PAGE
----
Weight and length shouldn't be a problem as far as car topping goes.
Before you opt for a different fork in the road, because of what youv'e already got invested, find someone with a Redbird stripper and take it for a test drive. I'm sure you will be impressed. Guess what, I've never been in a Redbird. I want to save that experience until mine is done. Go back to that guy at the sporting good store and share your concerns with him. If he reccomended it, he should know where and how to get you a ride.

My guess is that if you opt for another design without test driving the Redbird first, you will someday question your decission about backing out. I wouldn't reccomend scaling it down, based on your concerns. Shortening the length with closer station placement, maybe, but I would get advice and input from someone that has shortened the Redbird.
Everything will be OK[img::]http://www.mikenchell.com/forums/images ... uryi3b.gif[/img]

Dean in Eureka, CA

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Juneaudave
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Post by Juneaudave » Mon May 17, 2004 8:26 pm

For a novice paddler, even the Bob's Special can seem tender the first time out. I don't think you should really be too intimidated about that, other than you need to recognize that none of these canoes is going to handle like a Coleman mass produced special....You have thought alot about this decision and have gone quite aways with building the strongback and building the molds. that's a bunch to give up at this point, just when the fun begins...at worst case, you can assume that your going to be hooked on canoe building and your next will be the Bob's!!!

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Bryan Hansel
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Post by Bryan Hansel » Tue May 18, 2004 9:58 am

You've come pretty far in building this canoe so far, don't give up and doubt yourself now. The Redbird has striking lines and should impress anyone who looks at it. I've taught a great number of people how to canoe, and it is always the same. You put someone in a tippy canoe at the beginning of the day and by the end they don't feel like it is that tippy anymore.

As for compact cars. I have a small Toyota. I often carry 17 foot canoes on top. The most boats that I carried at one time were 4. It's all about the roof rack.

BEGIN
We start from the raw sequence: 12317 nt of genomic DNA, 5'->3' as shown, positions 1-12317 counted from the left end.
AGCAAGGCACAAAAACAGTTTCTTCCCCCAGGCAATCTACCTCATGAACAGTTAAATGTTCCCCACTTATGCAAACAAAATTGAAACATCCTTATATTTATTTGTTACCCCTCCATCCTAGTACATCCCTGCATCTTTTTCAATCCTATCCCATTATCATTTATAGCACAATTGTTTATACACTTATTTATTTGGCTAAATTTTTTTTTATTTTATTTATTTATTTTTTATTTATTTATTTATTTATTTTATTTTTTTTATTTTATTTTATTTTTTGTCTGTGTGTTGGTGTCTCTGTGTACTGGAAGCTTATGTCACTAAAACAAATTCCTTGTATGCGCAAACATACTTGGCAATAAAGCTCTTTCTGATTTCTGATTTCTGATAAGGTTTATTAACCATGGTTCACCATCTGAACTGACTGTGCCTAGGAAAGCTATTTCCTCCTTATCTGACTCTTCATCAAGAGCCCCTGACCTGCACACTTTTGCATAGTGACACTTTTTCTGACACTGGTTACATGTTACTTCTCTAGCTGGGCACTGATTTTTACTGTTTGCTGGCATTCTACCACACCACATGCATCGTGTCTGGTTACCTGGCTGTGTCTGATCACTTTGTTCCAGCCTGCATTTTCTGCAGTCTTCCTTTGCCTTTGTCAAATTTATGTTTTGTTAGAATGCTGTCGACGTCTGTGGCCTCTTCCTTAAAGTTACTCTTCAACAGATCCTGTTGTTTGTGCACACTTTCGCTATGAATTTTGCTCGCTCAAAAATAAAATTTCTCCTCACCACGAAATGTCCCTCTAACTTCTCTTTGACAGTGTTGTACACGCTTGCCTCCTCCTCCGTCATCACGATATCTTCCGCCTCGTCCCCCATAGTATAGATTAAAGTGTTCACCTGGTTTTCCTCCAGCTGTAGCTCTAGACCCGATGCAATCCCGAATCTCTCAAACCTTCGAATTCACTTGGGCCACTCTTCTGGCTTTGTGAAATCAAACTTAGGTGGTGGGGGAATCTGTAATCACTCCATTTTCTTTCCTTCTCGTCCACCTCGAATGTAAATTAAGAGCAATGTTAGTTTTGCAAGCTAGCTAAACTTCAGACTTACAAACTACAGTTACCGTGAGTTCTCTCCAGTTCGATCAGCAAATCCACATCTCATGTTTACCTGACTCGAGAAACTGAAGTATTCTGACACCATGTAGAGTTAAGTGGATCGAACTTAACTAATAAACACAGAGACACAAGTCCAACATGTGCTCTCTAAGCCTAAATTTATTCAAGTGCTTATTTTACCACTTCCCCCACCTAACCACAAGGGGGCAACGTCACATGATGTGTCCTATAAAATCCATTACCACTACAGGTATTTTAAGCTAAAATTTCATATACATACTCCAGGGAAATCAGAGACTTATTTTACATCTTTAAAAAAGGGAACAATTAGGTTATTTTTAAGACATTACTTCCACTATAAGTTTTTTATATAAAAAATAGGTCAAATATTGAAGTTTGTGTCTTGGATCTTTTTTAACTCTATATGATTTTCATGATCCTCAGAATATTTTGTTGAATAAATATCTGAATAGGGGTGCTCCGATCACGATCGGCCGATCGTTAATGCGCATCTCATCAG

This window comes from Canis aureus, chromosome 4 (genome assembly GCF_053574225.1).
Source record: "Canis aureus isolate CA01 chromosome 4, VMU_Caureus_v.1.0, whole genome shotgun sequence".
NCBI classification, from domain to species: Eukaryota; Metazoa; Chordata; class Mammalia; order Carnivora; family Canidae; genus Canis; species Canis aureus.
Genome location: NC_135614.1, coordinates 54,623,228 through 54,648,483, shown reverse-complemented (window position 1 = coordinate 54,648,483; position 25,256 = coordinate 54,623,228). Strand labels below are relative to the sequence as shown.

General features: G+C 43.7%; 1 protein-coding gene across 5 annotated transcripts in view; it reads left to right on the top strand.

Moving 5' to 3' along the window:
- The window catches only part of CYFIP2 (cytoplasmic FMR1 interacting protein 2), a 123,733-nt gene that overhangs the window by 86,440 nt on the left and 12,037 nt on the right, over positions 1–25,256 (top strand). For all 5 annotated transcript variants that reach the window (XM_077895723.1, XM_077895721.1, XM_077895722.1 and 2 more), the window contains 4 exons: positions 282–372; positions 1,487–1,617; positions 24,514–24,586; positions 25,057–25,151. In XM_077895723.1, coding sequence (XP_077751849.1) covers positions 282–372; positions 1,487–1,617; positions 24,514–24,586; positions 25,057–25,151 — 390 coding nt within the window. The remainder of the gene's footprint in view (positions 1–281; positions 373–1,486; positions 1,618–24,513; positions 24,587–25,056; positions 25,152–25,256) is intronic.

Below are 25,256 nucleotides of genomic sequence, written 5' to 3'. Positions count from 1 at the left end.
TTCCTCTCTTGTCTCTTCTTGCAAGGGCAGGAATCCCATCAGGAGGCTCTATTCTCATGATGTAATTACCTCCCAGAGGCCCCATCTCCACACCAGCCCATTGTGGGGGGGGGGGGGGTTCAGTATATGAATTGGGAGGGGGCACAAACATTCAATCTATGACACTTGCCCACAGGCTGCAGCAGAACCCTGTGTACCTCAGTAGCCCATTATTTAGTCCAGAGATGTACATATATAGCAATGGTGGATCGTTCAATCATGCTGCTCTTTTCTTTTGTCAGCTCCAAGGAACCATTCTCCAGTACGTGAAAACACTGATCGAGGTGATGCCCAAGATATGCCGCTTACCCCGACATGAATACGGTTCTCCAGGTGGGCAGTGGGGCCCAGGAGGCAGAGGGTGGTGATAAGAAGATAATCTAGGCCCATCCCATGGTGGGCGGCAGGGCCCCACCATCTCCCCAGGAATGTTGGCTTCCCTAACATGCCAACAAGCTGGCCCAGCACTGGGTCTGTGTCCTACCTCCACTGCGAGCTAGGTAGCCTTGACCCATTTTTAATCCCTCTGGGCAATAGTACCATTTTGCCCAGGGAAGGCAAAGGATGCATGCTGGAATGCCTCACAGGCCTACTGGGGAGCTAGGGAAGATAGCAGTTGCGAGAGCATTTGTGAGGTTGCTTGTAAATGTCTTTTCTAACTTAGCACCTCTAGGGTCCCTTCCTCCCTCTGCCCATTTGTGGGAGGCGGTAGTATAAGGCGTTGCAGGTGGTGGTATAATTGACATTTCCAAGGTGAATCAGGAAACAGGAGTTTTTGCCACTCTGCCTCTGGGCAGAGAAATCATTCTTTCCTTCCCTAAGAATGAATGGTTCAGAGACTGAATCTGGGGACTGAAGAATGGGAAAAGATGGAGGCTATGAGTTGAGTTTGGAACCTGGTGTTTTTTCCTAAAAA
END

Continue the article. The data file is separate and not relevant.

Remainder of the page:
If you feel like you want to shorten up the canoe, why not just reduce you station spacing by 1". You will end up with a 16 foot canoe. If you want it more stable, hang the seats lower. Start with them 5 or 6 inches below the gunwales. By the end of the summer, you will want to raise them, but it's an easy way to add stability to any canoe until you get used to the canoe.

I'd build it, and if you can't stand it, then sell it and build a second one. Of course, if you do change your mind and want to build something else, I suggest the Freedom 17. It is such a fun canoe to paddle, and it paddles solo great also.

Bernie in Illinois

Redbird

Post by Bernie in Illinois » Wed May 19, 2004 9:24 am

Thanks for your comments, all valid points. Dean, I'm not panicking but merely going through the pros and cons. I want this stripper to be just right for me. It is unlikely that I will want to build another, there just are too many other projects I hope to put my hand to. So, I'd rather do the molds over then end up with something to whine about.

Dave, I suppose you're right, unless anchored in concrete any canoe is tippy to a novice paddler. However, the Refbird does have a special tendency to make one nervous at first. It's news to me that the Bob's Special would feel that way as well. Tippiness is more of an issue with my wife, who just won't go if sitting on the edge. May be lowering the seat is the answer..., if our backs can take it?

Bryan, as far as length, shorter would be better for storage. It's a trade off I once accepted and can still. By the way, where and how do you guys store your canoes?

I don't know of anyone in my area that owns a Rebird. If anyone in the Illinois region has one, I'd appreciate a word or two. Especially those of you with length modifiactions.

Thanks to you all.

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Dean in Eureka, CA
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Post by Dean in Eureka, CA » Wed May 19, 2004 10:32 am

Hi Bernie,
My kids got me started on this project and that's what I said too. I was too busy to build boats, so I was just going to build this one canoe for them. I'm hooked now, I didn't have this nice of, or as much equipment when I was building cabinets back in my college days. This canoe is going to eventually be stored on a wall rack. My friend who owns an outdoor outfitters business wants to susspend it from the ceiling of his store for a year when I get it done. I'm thinking maybe he could have it for a month or so at most. The kids and I could still go visit it. As for the plastic Coleman, it got kicked outside with my truck and is in the backyard on saw horses, but it still has a roof over its headl. The Coleman is going to take us on a camping trip over the Memorial weekend coming up.